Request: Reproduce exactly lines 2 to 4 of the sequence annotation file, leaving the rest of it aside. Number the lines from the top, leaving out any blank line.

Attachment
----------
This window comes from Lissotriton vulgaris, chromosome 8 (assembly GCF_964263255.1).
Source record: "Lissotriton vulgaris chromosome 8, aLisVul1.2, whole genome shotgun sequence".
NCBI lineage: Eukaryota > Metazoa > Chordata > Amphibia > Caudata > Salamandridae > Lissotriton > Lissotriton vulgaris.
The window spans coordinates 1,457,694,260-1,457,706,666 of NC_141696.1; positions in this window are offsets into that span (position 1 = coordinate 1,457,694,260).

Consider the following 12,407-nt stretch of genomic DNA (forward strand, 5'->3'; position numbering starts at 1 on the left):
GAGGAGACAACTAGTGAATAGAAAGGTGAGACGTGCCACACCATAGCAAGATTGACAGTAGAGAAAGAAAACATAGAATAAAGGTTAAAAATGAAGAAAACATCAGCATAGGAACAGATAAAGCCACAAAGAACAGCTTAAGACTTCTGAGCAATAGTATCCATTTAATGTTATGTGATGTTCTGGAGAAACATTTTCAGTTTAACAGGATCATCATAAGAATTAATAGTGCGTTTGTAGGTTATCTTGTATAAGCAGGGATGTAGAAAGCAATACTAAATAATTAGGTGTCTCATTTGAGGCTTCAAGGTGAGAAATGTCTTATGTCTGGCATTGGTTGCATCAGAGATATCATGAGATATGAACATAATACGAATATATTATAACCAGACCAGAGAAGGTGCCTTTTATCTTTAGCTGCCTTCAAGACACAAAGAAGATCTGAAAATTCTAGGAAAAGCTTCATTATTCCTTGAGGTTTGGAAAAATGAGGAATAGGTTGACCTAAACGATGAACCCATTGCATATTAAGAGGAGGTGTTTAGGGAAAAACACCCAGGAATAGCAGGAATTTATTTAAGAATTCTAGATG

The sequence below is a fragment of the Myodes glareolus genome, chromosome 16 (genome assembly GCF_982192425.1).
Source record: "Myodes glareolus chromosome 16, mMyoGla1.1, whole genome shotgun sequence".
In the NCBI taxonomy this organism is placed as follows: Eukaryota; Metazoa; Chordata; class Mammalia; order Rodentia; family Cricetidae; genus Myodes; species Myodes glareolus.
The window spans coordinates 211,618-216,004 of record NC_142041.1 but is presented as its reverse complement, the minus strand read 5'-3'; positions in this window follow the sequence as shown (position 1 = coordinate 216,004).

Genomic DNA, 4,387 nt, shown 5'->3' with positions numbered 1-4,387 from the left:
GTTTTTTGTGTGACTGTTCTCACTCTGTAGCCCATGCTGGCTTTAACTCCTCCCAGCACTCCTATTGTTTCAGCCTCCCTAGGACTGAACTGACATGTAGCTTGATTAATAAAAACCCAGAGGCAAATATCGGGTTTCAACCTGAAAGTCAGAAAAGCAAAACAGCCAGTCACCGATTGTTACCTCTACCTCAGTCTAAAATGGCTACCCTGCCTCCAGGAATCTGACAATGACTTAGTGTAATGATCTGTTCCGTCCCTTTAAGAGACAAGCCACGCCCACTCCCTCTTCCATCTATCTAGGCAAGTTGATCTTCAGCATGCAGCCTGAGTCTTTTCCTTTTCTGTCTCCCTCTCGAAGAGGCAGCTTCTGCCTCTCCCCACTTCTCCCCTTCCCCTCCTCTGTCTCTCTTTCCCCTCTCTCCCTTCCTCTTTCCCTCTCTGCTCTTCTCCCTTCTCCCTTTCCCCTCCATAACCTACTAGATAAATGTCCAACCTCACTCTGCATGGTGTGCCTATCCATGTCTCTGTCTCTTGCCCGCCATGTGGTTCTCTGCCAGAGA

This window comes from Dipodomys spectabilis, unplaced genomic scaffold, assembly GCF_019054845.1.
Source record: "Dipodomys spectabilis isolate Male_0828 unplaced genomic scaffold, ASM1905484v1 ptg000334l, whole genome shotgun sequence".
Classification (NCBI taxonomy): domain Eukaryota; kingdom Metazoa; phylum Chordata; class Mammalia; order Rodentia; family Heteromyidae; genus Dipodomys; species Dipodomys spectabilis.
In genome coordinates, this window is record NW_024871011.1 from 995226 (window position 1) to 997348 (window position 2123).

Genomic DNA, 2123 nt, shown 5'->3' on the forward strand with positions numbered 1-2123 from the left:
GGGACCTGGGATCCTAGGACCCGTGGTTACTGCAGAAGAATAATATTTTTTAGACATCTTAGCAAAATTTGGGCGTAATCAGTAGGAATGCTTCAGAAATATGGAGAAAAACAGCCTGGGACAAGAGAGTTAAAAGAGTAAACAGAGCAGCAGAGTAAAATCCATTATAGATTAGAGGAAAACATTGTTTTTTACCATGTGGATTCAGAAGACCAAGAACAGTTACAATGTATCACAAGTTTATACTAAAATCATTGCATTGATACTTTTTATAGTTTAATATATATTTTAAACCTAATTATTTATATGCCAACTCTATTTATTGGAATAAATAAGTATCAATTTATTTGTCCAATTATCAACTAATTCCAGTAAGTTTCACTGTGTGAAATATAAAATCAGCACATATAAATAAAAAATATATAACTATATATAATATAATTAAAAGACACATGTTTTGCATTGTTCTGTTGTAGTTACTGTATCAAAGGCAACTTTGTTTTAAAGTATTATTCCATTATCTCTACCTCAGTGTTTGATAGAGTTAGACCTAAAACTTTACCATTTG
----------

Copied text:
Source record: "Lissotriton vulgaris chromosome 8, aLisVul1.2, whole genome shotgun sequence".
NCBI lineage: Eukaryota > Metazoa > Chordata > Amphibia > Caudata > Salamandridae > Lissotriton > Lissotriton vulgaris.
The window spans coordinates 1,457,694,260-1,457,706,666 of NC_141696.1; positions in this window are offsets into that span (position 1 = coordinate 1,457,694,260).